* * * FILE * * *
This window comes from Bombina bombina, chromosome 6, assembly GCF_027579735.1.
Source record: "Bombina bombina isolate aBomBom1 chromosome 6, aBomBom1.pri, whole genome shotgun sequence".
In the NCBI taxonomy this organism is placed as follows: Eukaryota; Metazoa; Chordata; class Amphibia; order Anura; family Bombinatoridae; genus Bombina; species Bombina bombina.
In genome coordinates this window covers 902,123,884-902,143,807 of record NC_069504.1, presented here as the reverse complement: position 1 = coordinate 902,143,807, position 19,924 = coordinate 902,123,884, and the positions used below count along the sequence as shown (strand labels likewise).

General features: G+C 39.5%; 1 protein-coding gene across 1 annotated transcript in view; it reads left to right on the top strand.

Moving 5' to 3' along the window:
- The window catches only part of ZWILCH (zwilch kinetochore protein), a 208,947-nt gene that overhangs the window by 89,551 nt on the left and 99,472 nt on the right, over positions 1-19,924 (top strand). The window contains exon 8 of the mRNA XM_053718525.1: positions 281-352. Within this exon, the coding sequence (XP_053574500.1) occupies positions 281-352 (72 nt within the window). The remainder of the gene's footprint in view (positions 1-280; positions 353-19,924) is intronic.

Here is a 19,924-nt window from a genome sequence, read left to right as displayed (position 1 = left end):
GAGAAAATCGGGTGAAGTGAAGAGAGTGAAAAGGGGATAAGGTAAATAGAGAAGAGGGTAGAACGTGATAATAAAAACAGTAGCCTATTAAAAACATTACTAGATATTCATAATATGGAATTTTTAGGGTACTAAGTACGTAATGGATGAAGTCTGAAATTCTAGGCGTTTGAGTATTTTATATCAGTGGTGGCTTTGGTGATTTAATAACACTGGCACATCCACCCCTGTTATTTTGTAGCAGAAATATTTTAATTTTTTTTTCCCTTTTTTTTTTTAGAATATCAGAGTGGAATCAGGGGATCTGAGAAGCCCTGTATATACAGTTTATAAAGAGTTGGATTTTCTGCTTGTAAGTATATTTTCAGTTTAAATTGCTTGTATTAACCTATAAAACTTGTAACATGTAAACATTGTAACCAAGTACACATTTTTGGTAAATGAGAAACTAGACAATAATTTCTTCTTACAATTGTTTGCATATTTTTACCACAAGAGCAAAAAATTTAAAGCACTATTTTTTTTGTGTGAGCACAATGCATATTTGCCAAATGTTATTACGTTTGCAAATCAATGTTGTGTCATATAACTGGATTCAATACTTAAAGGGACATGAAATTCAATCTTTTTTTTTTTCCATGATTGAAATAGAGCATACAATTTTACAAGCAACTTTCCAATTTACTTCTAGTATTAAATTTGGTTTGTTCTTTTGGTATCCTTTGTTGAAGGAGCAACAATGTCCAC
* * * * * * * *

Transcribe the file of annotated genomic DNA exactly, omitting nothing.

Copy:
This window comes from Bombina bombina, chromosome 6, assembly GCF_027579735.1.
Source record: "Bombina bombina isolate aBomBom1 chromosome 6, aBomBom1.pri, whole genome shotgun sequence".
In the NCBI taxonomy this organism is placed as follows: Eukaryota; Metazoa; Chordata; class Amphibia; order Anura; family Bombinatoridae; genus Bombina; species Bombina bombina.
In genome coordinates this window covers 902,123,884-902,143,807 of record NC_069504.1, presented here as the reverse complement: position 1 = coordinate 902,143,807, position 19,924 = coordinate 902,123,884, and the positions used below count along the sequence as shown (strand labels likewise).

General features: G+C 39.5%; 1 protein-coding gene across 1 annotated transcript in view; it reads left to right on the top strand.

Moving 5' to 3' along the window:
- The window catches only part of ZWILCH (zwilch kinetochore protein), a 208,947-nt gene that overhangs the window by 89,551 nt on the left and 99,472 nt on the right, over positions 1-19,924 (top strand). The window contains exon 8 of the mRNA XM_053718525.1: positions 281-352. Within this exon, the coding sequence (XP_053574500.1) occupies positions 281-352 (72 nt within the window). The remainder of the gene's footprint in view (positions 1-280; positions 353-19,924) is intronic.

Here is a 19,924-nt window from a genome sequence, read left to right as displayed (position 1 = left end):
GAGAAAATCGGGTGAAGTGAAGAGAGTGAAAAGGGGATAAGGTAAATAGAGAAGAGGGTAGAACGTGATAATAAAAACAGTAGCCTATTAAAAACATTACTAGATATTCATAATATGGAATTTTTAGGGTACTAAGTACGTAATGGATGAAGTCTGAAATTCTAGGCGTTTGAGTATTTTATATCAGTGGTGGCTTTGGTGATTTAATAACACTGGCACATCCACCCCTGTTATTTTGTAGCAGAAATATTTTAATTTTTTTTTCCCTTTTTTTTTTTAGAATATCAGAGTGGAATCAGGGGATCTGAGAAGCCCTGTATATACAGTTTATAAAGAGTTGGATTTTCTGCTTGTAAGTATATTTTCAGTTTAAATTGCTTGTATTAACCTATAAAACTTGTAACATGTAAACATTGTAACCAAGTACACATTTTTGGTAAATGAGAAACTAGACAATAATTTCTTCTTACAATTGTTTGCATATTTTTACCACAAGAGCAAAAAATTTAAAGCACTATTTTTTTTGTGTGAGCACAATGCATATTTGCCAAATGTTATTACGTTTGCAAATCAATGTTGTGTCATATAACTGGATTCAATACTTAAAGGGACATGAAATTCAATCTTTTTTTTTTTCCATGATTGAAATAGAGCATACAATTTTACAAGCAACTTTCCAATTTACTTCTAGTATTAAATTTGGTTTGTTCTTTTGGTATCCTTTGTTGAAGGAGCAACAATGTCCAC